I am almost a full month into my new substitute teaching adventure, and I’m still trying to work out where I want to concentrate my time, grade-wise. I haven’t attempted it yet, but I’m almost positive I won’t be a good fit for kindergarten.
I love dogs, but I’m not a cat person. It seems like running a kindergarten class would be a lot like managing a room full of adult cats mixed with puppies. Cats and puppies with open markers and glue sticks tangled in their hair. And random emotions.
I believe there is a good reason that 126% of all kindergarten teachers in America are women. Women just naturally deal with random emotions and knotted, glued, emotionally-charged hair better than men.
I have subbed second and third grade, and that’s about as low on the age chart as I think I’ll get. I mean, let’s face it, first grade is basically just the second semester of kindergarten.
I subbed third grade the other day and the teacher was telling me about the class before school started. “It’s a great group of kids,” she said. “She’s a little squirrelly,” she told me, pointing to the desk closest to us, “but no big deal. They’re great.”
Turns out, “a little squirrelly” to a third-grade teacher means a girl who literally did not stop talking for the entire hour I was covering the class, never sat down in her actual chair once, and at one point, simply left the room without asking. I was informed by her peers that she had to use the restroom and apparently, I was not responding to her requests.
It seems my years of parenting Son Number Three have given me an above-average ability to tune out constant chatter. Probably not the best trait for a kindergarten substitute teacher.
Fifth and sixth grade were OK, but so far, I have drawn a line there, avoiding middle school. I drive a middle school carpool, and being in the car for fifteen minutes at a time with seventh- and eighth-graders is plenty for me. I’m not especially interested in an entire day of it. They’re like kindergartners, but with B.O. and an advanced slang/curse word vocabulary.
The line is lifted after eighth grade, however. I’m finding I enjoy subbing at the high school level. It’s far more humorous, on a tragically hip level, than elementary school. Meaning, there’s still the same amount of goofy issues with the students, but the high school issues are so varied and insanely self-centered, that I’d almost go for free just for the entertainment value. Almost.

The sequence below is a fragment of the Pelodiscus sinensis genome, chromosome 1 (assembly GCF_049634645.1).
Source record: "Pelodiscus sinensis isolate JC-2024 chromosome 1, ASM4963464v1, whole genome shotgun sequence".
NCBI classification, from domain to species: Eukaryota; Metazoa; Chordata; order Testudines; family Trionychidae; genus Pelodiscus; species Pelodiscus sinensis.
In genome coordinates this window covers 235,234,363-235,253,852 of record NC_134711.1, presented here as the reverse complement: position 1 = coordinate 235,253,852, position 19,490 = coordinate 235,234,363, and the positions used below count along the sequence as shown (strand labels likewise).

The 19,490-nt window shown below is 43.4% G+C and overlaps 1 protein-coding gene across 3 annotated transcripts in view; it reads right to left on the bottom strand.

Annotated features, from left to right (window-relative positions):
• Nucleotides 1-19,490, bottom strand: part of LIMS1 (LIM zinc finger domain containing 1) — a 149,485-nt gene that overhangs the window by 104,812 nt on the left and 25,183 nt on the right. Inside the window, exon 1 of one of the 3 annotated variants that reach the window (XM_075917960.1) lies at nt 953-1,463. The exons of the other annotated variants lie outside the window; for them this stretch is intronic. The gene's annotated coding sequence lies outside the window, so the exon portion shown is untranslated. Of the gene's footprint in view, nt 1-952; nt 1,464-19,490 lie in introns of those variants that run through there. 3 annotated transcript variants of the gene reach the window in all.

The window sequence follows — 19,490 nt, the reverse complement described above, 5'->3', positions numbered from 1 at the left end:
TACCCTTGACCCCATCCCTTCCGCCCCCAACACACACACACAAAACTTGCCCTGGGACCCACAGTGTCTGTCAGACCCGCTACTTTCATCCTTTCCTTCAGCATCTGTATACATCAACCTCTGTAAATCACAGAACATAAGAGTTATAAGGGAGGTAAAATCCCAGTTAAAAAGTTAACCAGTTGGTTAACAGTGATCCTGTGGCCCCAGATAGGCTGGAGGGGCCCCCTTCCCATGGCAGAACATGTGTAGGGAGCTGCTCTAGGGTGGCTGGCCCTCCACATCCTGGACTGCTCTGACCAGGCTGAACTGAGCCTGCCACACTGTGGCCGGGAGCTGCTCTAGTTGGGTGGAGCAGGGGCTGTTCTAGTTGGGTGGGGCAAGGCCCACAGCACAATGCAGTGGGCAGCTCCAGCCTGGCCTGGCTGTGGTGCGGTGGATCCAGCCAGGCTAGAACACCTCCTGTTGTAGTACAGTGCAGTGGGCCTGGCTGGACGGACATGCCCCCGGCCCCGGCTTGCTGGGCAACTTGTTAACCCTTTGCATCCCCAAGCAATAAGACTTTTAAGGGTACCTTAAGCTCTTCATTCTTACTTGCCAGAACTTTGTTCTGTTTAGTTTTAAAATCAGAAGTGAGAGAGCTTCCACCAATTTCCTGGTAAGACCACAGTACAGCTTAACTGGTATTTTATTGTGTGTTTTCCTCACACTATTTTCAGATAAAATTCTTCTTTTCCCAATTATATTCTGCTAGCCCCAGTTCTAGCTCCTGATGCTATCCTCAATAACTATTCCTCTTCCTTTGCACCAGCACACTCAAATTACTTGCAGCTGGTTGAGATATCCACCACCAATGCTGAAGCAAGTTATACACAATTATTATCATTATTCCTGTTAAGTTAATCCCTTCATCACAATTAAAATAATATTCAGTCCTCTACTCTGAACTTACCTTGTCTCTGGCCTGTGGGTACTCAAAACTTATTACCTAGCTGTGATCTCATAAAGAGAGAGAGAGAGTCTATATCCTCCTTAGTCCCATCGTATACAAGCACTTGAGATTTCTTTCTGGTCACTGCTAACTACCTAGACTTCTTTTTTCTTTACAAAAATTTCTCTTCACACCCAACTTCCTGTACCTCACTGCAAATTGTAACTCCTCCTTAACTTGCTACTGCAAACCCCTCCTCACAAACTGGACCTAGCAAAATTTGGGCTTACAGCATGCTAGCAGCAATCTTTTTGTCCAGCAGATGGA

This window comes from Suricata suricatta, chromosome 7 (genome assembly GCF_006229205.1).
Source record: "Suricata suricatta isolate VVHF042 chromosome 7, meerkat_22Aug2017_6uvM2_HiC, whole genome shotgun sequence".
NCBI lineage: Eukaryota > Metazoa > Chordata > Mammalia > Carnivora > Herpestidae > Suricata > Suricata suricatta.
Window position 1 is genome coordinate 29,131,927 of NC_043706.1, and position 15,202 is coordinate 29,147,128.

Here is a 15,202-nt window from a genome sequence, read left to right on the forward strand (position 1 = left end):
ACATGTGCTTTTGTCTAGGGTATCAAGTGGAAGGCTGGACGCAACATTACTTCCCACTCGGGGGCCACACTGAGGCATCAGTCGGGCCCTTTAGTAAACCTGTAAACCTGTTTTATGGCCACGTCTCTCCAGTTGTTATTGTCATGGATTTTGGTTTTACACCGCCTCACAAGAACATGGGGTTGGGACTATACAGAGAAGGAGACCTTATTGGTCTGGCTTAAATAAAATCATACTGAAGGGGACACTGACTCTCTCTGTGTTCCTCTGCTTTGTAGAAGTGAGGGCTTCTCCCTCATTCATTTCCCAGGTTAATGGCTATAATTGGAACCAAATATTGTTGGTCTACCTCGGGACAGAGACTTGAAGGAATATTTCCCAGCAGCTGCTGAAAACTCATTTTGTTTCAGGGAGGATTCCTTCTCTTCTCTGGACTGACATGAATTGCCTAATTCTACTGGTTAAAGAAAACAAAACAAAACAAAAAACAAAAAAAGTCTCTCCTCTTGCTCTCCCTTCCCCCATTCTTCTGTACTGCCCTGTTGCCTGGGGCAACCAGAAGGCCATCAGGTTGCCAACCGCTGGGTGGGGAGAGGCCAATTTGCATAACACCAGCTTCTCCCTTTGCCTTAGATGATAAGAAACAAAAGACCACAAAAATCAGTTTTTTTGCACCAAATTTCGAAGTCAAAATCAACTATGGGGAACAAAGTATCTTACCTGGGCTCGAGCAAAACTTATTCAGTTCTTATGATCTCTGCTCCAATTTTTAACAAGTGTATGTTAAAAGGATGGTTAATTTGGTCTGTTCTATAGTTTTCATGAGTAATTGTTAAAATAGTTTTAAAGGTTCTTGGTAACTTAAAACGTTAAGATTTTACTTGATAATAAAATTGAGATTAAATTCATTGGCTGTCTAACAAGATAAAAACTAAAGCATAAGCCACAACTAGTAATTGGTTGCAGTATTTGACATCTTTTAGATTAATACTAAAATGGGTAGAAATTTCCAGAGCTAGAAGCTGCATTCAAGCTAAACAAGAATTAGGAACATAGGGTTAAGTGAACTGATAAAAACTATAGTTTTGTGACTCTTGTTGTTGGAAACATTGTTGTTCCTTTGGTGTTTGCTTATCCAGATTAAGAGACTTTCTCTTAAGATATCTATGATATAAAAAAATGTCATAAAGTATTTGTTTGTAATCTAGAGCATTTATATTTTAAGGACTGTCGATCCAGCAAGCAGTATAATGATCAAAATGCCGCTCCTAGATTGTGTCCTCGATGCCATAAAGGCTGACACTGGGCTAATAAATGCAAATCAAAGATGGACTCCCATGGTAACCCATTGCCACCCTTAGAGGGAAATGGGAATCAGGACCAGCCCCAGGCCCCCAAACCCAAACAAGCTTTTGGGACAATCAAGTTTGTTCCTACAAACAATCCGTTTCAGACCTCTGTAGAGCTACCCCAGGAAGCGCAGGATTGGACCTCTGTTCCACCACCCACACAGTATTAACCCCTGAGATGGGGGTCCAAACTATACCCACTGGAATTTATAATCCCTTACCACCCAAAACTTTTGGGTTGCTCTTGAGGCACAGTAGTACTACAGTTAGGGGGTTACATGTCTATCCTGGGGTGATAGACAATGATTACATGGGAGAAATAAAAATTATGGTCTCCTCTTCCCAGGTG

An example of what I mean happened a couple weeks ago when I subbed for a high school English teacher. The English class was actually called LA-II on my paperwork, which stands for Lulling Asleep Individuals Instantaneously. The school system has finally adopted truth in advertising.
It was immediately obvious which desk cluster I was going to have problems with (and I’m using “cluster” in the truest sense of its slang meaning, here). Two of the three young ladies could not keep their attention off their cell phones. Why the teacher allowed them to have their phones at their desks is beyond me, but I am not suicidal enough to try to separate a teenage girl from her iPhone without body armor and a cattle prod.
The class was learning and writing about the Holocaust. They were supposed to be watching a movie about the Auschwitz concentration camp, and then answering questions and writing an essay. The entire class, minus the cluster at issue, was watching the movie on their Chromebooks. Most of them were using their own earbuds and a few had asked for the class headphones.
Over at the cluster, there was something hilarious on one of the phones. A short while after we managed that issue, it was selfie time. I looked over to see Girl Two leaning over to Girl One’s desk, with Girl One’s arms stretched high above her head. Heads together, looking up, duck lips deployed – snap. The perfect in-class dual selfie… wait, hang on, this stupid Chromebook was in the picture. Let’s do it over… Oh, crap, that lame old man sub is staring at us. Let’s pretend not to care about our phones for a while…
Girl Three of the cluster was clearly not friends with the other two. She was completely uninterested in selfie time. She was also wearing approximately six pounds more makeup than Girl One and Two combined. She was also doing absolutely nothing at all.
I walked over to ask if her Chromebook had stopped working, since it wasn’t even pulled up to the page that had the link to the movie, let alone the movie itself.
“Oh, yeah, so, like, my AirPods weren’t connecting to the computer and stuff, so I’m just going to watch it at home later.”
“Hmm,” I said, doing the mental calculation of the zero percent chance that she was planning to watch the movie at home. “No problem. I have a whole bin full of headphones over at my desk. Let me get you a pair.”
“Um, yeah, so, I have a cartilage piercing, and headphones really don’t feel good on it, and stuff, so I’m just going to watch it at home.”
“Oh, OK, no problem. Let me just get on the phone and call the last remaining Holocaust survivors and let them know you won’t be able to learn about their unimaginable ordeal today because it’s a little uncomfortable to wear headphones with your self-induced ear ornaments,” I said, inside my head.
“OK,” I said out loud, “do you have a book you can read instead?”
“Of course you don’t. Best of luck with your future career as an Instagram model/part-time barista. I’ll bet your TikTok about your cartilage piercing gets like, a zillion views!” I said inside my head.
“Okey dokey,” I said out loud.
See what I mean? I’d almost do it for free, just for the laughs.
See you soon,
Copyright © 2022 Marc Schmatjen
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